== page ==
With over 100 babies born into emergency accommodation in the past year, Ireland needs to find a solution to its lack of housing and sky-rocketing rents.
A few weeks ago all the papers here carried a picture of a little boy sitting on a footpath in Dublin city center eating his dinner off a piece of cardboard. He and his mother are homeless, not on the streets but living in state-funded "emergency accommodation" in a hotel room where there are no cooking facilities. The food the boy was eating was provided by one of the charities that serve up wholesome, hot meals on the street to the homeless several days a week.
No doubt the little boy was enjoying his dinner—and as his mother said it was healthier for him than the fast food and takeaways they survive on most of the time in their hotel room. But it was a bitterly cold night and it made a heartbreaking picture.
Is this what Ireland has come to, people asked angrily the next day. Is this the best we can do, when a kid has to eat his dinner sitting in the cold on the sidewalk?
That was a few weeks ago and it made headlines the next morning, prompting more reporting on the housing crisis. But within a few days the news cycle had moved on and the little boy was forgotten. The reality is that he may well be lining up for a hot dinner on the streets of Dublin as you read this.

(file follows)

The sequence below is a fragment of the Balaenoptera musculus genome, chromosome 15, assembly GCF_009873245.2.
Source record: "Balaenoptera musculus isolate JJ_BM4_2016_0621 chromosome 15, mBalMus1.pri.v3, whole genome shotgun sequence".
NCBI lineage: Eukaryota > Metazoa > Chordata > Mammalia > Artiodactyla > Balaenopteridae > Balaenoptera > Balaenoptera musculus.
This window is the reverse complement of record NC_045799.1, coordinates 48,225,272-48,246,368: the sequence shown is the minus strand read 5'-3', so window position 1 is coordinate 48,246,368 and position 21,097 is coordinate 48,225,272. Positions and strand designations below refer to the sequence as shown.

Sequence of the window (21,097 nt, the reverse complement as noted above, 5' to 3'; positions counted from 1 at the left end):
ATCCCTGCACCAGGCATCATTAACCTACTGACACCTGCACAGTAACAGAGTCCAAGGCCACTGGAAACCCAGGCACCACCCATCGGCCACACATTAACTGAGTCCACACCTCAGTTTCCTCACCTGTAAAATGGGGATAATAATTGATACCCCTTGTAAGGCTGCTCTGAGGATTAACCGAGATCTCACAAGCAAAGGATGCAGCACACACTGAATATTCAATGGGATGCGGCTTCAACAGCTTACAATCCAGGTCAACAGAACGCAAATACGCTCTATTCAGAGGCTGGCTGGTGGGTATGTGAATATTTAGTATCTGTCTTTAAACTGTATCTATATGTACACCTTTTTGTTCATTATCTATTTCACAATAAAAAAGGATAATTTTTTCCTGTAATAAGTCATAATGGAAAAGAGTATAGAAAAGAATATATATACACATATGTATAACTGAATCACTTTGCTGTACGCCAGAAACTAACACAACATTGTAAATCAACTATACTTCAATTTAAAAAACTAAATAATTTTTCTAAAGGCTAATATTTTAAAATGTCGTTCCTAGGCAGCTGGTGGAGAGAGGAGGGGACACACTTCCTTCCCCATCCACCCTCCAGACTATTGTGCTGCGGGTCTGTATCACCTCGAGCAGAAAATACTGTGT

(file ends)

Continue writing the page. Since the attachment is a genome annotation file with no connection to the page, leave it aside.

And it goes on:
The housing crisis is the biggest problem we face and no one knows how to solve it: not the government, not the construction industry, not the experts or economists, not anyone.
And there is a reason for this. The problem is complex and contradictory and there is no easy quick-fix solution. If there was one the government would be jumping on it, not least because there are four by-elections next week and a general election in six months and housing is going to be a hot issue with voters.
We have been through the historic causes of this crisis several times in this column—the boom, the housing market collapse, the crash, all of which brought the country to its knees a decade ago.
During the boom, the number of home completions rose each year until it peaked at an incredible 88,200 in 2006. Then the market turned and in the next few years, it imploded, with home building coming to a complete halt and thousands of construction workers emigrating.